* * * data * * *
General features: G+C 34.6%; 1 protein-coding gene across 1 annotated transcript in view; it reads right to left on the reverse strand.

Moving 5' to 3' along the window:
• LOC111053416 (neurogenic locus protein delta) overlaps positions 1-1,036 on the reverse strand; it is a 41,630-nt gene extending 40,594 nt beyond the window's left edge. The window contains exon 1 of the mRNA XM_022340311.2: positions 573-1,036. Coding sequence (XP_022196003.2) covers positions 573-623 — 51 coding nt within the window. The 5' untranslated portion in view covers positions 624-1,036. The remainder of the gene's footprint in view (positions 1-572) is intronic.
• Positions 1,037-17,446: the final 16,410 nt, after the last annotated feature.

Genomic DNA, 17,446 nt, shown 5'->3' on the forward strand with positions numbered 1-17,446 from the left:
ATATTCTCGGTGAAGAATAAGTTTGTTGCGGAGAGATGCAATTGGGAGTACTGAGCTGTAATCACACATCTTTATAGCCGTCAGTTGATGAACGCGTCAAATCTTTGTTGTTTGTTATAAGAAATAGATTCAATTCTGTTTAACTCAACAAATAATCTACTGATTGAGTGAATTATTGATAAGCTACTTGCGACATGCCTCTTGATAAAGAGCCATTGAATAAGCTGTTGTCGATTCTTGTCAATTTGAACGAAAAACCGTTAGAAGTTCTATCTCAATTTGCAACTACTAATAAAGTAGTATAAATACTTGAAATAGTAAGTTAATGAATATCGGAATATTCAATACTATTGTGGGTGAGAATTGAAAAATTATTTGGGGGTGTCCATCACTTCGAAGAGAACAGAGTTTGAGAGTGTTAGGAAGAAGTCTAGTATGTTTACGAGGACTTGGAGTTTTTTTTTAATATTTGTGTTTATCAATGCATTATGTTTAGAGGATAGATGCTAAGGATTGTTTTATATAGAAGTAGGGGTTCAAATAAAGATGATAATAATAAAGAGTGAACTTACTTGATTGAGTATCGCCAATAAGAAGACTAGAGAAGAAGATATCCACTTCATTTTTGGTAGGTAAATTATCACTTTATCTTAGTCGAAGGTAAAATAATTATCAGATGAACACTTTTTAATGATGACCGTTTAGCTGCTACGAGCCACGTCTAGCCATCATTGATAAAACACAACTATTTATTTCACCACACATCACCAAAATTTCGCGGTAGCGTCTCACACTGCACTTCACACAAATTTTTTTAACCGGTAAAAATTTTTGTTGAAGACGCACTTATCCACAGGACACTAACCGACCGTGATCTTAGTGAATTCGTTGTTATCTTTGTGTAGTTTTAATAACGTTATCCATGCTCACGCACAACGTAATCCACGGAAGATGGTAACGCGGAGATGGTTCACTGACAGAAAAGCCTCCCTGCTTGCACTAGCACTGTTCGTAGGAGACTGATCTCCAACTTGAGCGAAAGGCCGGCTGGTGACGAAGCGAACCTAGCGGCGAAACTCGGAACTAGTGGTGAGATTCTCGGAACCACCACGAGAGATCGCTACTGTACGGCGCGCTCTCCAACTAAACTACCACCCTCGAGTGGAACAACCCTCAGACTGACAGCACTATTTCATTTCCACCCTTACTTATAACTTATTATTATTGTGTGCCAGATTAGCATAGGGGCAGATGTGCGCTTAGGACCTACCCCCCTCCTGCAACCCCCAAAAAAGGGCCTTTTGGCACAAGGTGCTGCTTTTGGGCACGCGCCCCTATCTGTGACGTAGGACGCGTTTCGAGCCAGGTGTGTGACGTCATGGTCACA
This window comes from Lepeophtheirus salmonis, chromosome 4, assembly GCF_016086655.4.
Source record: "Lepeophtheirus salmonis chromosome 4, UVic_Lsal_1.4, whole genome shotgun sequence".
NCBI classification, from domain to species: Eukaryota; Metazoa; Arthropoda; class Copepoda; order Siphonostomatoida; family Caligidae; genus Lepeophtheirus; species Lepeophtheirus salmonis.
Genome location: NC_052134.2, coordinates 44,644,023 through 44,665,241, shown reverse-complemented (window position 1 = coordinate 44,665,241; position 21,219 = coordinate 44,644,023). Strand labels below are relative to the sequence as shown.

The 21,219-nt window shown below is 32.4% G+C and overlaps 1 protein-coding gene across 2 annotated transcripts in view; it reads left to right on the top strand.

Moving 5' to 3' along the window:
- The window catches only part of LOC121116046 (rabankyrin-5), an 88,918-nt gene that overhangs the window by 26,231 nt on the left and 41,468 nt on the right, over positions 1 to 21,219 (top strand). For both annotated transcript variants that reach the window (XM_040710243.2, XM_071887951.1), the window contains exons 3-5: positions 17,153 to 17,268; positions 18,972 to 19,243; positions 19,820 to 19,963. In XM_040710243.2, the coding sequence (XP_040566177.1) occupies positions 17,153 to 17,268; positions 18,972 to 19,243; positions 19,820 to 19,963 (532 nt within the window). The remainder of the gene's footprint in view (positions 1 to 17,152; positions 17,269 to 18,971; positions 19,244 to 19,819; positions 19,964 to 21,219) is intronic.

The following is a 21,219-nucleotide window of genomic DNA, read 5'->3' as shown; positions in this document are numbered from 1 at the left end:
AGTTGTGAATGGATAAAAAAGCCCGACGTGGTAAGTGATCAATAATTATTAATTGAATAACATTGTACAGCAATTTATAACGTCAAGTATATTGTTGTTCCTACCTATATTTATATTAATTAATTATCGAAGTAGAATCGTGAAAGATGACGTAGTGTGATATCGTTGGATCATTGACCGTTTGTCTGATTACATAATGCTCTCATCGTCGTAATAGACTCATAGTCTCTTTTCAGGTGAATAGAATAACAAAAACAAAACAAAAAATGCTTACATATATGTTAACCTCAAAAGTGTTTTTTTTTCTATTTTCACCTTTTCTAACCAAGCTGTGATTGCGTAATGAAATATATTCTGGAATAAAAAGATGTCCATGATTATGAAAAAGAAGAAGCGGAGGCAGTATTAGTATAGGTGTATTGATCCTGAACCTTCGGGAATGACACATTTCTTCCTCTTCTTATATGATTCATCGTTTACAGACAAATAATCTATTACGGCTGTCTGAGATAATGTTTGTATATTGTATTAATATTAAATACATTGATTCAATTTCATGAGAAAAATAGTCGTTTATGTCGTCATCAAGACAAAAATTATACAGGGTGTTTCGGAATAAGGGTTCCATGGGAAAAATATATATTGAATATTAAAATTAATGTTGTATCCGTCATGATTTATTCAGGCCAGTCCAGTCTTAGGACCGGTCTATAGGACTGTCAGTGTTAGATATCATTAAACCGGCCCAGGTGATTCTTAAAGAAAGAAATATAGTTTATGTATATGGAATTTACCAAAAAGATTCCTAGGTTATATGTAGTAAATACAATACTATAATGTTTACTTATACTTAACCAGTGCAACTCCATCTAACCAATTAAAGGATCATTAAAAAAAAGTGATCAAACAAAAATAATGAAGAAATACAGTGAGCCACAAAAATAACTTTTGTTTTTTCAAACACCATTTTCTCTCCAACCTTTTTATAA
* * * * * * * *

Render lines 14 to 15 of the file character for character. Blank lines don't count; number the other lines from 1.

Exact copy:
The following is a 21,219-nucleotide window of genomic DNA, read 5'->3' as shown; positions in this document are numbered from 1 at the left end:
AGTTGTGAATGGATAAAAAAGCCCGACGTGGTAAGTGATCAATAATTATTAATTGAATAACATTGTACAGCAATTTATAACGTCAAGTATATTGTTGTTCCTACCTATATTTATATTAATTAATTATCGAAGTAGAATCGTGAAAGATGACGTAGTGTGATATCGTTGGATCATTGACCGTTTGTCTGATTACATAATGCTCTCATCGTCGTAATAGACTCATAGTCTCTTTTCAGGTGAATAGAATAACAAAAACAAAACAAAAAATGCTTACATATATGTTAACCTCAAAAGTGTTTTTTTTTCTATTTTCACCTTTTCTAACCAAGCTGTGATTGCGTAATGAAATATATTCTGGAATAAAAAGATGTCCATGATTATGAAAAAGAAGAAGCGGAGGCAGTATTAGTATAGGTGTATTGATCCTGAACCTTCGGGAATGACACATTTCTTCCTCTTCTTATATGATTCATCGTTTACAGACAAATAATCTATTACGGCTGTCTGAGATAATGTTTGTATATTGTATTAATATTAAATACATTGATTCAATTTCATGAGAAAAATAGTCGTTTATGTCGTCATCAAGACAAAAATTATACAGGGTGTTTCGGAATAAGGGTTCCATGGGAAAAATATATATTGAATATTAAAATTAATGTTGTATCCGTCATGATTTATTCAGGCCAGTCCAGTCTTAGGACCGGTCTATAGGACTGTCAGTGTTAGATATCATTAAACCGGCCCAGGTGATTCTTAAAGAAAGAAATATAGTTTATGTATATGGAATTTACCAAAAAGATTCCTAGGTTATATGTAGTAAATACAATACTATAATGTTTACTTATACTTAACCAGTGCAACTCCATCTAACCAATTAAAGGATCATTAAAAAAAAGTGATCAAACAAAAATAATGAAGAAATACAGTGAGCCACAAAAATAACTTTTGTTTTTTCAAACACCATTTTCTCTCCAACCTTTTTATAA